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Regulatory Updates – January 2019

By February 16, 2019 No Comments

Indian Law Updates January 2019 Regulatory Practice

SEBI Circular on Artificial Intelligence (AI) and Machine Learning (ML) applications and systems offered and used by market intermediaries:

SEBI, through its circular released on 4 January 2019 has asked all registered stock brokers and depository participants using AI / ML based systems to submit the details of such systems in a prescribed form on a quarterly basis to the stock exchanges and the depositories. The stock exchanges and depositories shall further submit a consolidated quarterly report of all registered intermediaries using AI / ML applications and systems in a soft copy at prescribed email addresses to SEBI. The stock exchanges and depositories are also required to make necessary amendments to their bye laws, rules and regulations, make the provisions of the circular known to members and participants and communicate the status of implementation in their Monthly Development Report to SEBI.

The reporting is required if such systems are used by intermediaries to facilitate investing and trading or to disseminate investment strategies and advice or to carry out compliance operations / activities and where AI / ML is portrayed as a part of the product offering or for compliance or management purposes.

The circular also contains a list of systems which are deemed to be based on AI / ML systems. These include natural language processing systems such as robo chat bots, neural networks – systems modeling the brain such as some systems used for anomaly detection, machine learning such as those based on decision tree, systems using statistical heuristics, feedback mechanism or knowledge representation.

SEBI (Foreign Portfolio Investors) (Third Amendment) Regulations 2018:

These regulations, notified on 31 December 2018 seek to prohibit registration of foreign portfolio investors (FPIs) who are predominantly owned or controlled by non resident Indians (NRIs) or overseas citizens of India (OCIs) or resident Indians. For being eligible to register as FPI, the contribution to the corpus of the FPI from a single NRI/OCI/resident Indian is required to be less than 5% and the aggregate from all NRIs/OCIs/resident Indians is required to be less than 50% of the total contribution and the NRIs/OCIs/resident Indians should not be in control of the FPI. The definition of control has been brought in the regulations and includes the right to appoint majority directors or to control management or policy decisions. However, the disqualification does not apply to offshore funds in certain cases or non investing FPIs or FPIs investing only in units of schemes floated by mutual funds in India.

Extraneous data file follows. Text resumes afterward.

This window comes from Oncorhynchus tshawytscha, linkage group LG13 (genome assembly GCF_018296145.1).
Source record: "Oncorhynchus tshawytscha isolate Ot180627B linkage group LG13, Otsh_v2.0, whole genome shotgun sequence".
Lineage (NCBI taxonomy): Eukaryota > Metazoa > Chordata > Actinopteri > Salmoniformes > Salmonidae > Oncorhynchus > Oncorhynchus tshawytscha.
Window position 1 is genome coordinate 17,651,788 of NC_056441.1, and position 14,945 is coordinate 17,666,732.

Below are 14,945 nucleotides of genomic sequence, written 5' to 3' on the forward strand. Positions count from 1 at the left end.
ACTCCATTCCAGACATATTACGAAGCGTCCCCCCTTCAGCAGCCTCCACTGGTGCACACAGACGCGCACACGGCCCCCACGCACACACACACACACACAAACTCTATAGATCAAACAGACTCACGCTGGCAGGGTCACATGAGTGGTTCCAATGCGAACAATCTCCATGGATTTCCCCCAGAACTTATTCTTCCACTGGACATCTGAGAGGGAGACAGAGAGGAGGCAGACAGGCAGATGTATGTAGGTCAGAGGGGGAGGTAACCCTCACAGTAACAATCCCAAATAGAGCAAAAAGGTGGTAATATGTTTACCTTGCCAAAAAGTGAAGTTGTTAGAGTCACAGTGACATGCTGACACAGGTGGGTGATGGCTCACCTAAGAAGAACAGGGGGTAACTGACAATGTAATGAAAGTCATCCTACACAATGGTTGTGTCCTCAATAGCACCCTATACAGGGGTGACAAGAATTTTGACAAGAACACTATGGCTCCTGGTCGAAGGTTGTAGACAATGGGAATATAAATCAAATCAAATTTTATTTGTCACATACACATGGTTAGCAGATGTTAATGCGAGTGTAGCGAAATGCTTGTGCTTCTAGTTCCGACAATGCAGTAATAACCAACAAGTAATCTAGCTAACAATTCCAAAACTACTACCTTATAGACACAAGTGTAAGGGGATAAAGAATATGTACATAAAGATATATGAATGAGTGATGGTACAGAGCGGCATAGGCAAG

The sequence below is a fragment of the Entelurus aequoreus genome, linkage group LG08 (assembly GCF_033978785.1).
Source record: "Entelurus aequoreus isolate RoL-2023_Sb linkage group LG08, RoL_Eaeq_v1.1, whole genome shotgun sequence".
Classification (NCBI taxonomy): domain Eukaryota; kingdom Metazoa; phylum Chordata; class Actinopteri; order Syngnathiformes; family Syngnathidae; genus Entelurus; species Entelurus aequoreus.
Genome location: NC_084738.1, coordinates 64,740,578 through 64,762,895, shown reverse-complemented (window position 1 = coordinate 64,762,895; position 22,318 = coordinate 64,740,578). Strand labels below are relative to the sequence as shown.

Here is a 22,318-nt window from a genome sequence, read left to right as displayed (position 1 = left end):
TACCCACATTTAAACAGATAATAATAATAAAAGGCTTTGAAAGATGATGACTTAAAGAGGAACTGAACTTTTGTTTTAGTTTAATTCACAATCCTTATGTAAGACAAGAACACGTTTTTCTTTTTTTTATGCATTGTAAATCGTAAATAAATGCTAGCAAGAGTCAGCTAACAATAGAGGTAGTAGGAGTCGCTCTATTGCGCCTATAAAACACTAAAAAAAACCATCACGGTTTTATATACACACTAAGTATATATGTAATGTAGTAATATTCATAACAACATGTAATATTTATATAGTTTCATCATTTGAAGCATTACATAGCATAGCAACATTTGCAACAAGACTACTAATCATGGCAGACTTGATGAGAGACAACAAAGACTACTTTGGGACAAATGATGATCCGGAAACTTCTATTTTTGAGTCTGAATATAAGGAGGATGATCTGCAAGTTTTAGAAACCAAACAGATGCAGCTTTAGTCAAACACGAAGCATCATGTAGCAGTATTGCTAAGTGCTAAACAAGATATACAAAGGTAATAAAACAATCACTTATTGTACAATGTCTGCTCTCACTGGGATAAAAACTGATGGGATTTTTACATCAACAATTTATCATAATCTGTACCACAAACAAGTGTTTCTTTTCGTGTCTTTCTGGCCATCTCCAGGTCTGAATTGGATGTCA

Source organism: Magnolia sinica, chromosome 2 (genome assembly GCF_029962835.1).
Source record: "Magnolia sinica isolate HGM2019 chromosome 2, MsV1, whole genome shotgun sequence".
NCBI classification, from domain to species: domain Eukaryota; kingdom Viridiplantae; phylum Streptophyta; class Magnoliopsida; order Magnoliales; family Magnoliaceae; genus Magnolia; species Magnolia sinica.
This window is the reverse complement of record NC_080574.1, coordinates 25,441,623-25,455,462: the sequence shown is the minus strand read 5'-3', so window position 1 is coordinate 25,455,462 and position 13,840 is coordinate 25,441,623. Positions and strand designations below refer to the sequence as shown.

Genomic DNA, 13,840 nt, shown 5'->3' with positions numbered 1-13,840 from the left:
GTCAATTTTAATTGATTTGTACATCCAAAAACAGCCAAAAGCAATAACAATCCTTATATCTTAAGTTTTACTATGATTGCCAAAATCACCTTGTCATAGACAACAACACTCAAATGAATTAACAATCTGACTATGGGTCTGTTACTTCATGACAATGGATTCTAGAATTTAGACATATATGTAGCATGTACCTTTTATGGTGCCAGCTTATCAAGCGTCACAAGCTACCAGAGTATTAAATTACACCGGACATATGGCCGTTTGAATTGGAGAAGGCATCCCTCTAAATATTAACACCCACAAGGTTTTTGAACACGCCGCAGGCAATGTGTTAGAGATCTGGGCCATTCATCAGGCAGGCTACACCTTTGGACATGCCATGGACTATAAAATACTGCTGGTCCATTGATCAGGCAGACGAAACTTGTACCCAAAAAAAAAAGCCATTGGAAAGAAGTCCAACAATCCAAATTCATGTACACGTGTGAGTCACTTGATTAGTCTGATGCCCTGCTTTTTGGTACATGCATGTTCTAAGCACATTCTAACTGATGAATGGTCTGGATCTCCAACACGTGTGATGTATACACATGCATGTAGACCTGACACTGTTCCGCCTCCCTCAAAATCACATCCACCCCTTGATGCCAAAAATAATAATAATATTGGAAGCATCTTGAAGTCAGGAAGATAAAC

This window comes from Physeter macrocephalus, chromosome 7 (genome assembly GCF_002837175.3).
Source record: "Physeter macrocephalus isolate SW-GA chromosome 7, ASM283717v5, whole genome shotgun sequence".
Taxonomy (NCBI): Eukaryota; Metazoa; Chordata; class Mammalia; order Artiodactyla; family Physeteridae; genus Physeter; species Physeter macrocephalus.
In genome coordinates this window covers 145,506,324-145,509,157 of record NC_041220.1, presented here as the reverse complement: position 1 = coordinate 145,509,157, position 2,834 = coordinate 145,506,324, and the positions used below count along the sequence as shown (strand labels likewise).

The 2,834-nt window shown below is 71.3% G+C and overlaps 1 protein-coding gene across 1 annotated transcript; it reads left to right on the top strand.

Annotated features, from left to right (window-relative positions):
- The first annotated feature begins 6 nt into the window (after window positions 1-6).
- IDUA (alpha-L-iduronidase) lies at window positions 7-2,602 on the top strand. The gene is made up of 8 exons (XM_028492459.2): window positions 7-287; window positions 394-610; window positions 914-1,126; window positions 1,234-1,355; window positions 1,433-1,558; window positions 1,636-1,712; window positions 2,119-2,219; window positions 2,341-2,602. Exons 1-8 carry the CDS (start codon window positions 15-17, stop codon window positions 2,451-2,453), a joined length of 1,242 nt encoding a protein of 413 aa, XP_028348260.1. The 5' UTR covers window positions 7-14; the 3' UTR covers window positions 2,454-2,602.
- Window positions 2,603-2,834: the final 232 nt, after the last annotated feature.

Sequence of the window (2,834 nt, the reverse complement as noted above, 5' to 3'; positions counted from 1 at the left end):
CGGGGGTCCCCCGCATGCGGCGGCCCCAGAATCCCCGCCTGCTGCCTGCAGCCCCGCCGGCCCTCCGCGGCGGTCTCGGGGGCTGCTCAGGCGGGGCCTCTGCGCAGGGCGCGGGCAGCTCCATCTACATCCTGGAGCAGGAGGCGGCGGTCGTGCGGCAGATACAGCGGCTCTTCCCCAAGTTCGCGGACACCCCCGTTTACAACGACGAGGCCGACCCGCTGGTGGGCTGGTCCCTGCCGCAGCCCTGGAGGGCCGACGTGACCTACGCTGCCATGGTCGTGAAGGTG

The regulations also prohibit registration of, and therefore investment from FPIs which are mentioned in the United Nations Security Council Sanctions List or FPIs which are from a high risk jurisdiction in terms of Anti-money laundering (AML) or combating the financing of terrorism (CFT) measures as identified by the Financial Action Task Force. FPIs with underlying investors of more than 25% corpus falling in the above criteria will also be barred from registering.

An applicant or an existing FPI which is predominantly controlled by NRIs / OCIs / resident Indians is mandated to comply with the above criteria within a period of two years from the effective date of the regulation or date of registration whichever is earlier. Existing FPIs which do not satisfy the sanctions / AML / CTF requirements are required to comply within a period of three months of the effective date of the regulation.

In order to be categorised as Category I FPI, government agencies will mean entities in which more than 75% ownership or control is held by Government of a foreign company.The transfer of offshore derivative instruments to entities disqualified from being registered as FPIs is also prohibited.

The investment limits of multiple FPIs having common ownership of more than 50% or common control will be clubbed, with the exception of FPIs which are public retail funds themselves or are regulated by public retail funds in certain cases.

SEBI (Substantial Acquisition of Shares and Takeovers) (Third Amendment) Regulations, 2018:

By virtue of these regulations dated 31 December 2018, SEBI has exempted housing finance companies (HFCs) registered with the National Housing Bank and systemically important non banking financial companies (NBFCs) recognised as such by the Reserve Bank of India from the requirement to make disclosures in relation to the shares aggregating to five percent or more of the shares of the target company taken as pledgee, where the shares have been pledged for securing indebtedness in the ordinary course of business. Such disclosures were earlier required to be made by the HFCs or NBFCs within two days of taking the shares as an encumbrance to the target company itself and the stock exchanges where the target company is listed.